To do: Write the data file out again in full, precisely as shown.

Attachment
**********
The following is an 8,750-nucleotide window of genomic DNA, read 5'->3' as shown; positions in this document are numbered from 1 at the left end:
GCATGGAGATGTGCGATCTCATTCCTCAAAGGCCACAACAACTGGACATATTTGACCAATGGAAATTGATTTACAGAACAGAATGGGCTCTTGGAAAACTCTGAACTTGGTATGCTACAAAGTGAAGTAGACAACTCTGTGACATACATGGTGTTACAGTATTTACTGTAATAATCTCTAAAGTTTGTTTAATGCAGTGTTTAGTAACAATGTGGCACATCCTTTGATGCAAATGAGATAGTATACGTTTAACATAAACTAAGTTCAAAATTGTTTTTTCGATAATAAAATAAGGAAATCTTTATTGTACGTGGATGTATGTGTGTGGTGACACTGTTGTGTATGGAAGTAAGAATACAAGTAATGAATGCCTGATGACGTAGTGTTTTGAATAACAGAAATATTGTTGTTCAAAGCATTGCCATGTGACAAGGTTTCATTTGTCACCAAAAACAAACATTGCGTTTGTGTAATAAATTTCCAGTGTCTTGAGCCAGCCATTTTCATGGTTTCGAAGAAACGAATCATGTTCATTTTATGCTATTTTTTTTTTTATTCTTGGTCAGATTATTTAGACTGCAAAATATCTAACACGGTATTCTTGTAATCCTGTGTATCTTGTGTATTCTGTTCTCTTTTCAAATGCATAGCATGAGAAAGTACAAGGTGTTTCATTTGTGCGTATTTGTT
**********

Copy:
The following is an 8,750-nucleotide window of genomic DNA, read 5'->3' as shown; positions in this document are numbered from 1 at the left end:
GCATGGAGATGTGCGATCTCATTCCTCAAAGGCCACAACAACTGGACATATTTGACCAATGGAAATTGATTTACAGAACAGAATGGGCTCTTGGAAAACTCTGAACTTGGTATGCTACAAAGTGAAGTAGACAACTCTGTGACATACATGGTGTTACAGTATTTACTGTAATAATCTCTAAAGTTTGTTTAATGCAGTGTTTAGTAACAATGTGGCACATCCTTTGATGCAAATGAGATAGTATACGTTTAACATAAACTAAGTTCAAAATTGTTTTTTCGATAATAAAATAAGGAAATCTTTATTGTACGTGGATGTATGTGTGTGGTGACACTGTTGTGTATGGAAGTAAGAATACAAGTAATGAATGCCTGATGACGTAGTGTTTTGAATAACAGAAATATTGTTGTTCAAAGCATTGCCATGTGACAAGGTTTCATTTGTCACCAAAAACAAACATTGCGTTTGTGTAATAAATTTCCAGTGTCTTGAGCCAGCCATTTTCATGGTTTCGAAGAAACGAATCATGTTCATTTTATGCTATTTTTTTTTTTATTCTTGGTCAGATTATTTAGACTGCAAAATATCTAACACGGTATTCTTGTAATCCTGTGTATCTTGTGTATTCTGTTCTCTTTTCAAATGCATAGCATGAGAAAGTACAAGGTGTTTCATTTGTGCGTATTTGTT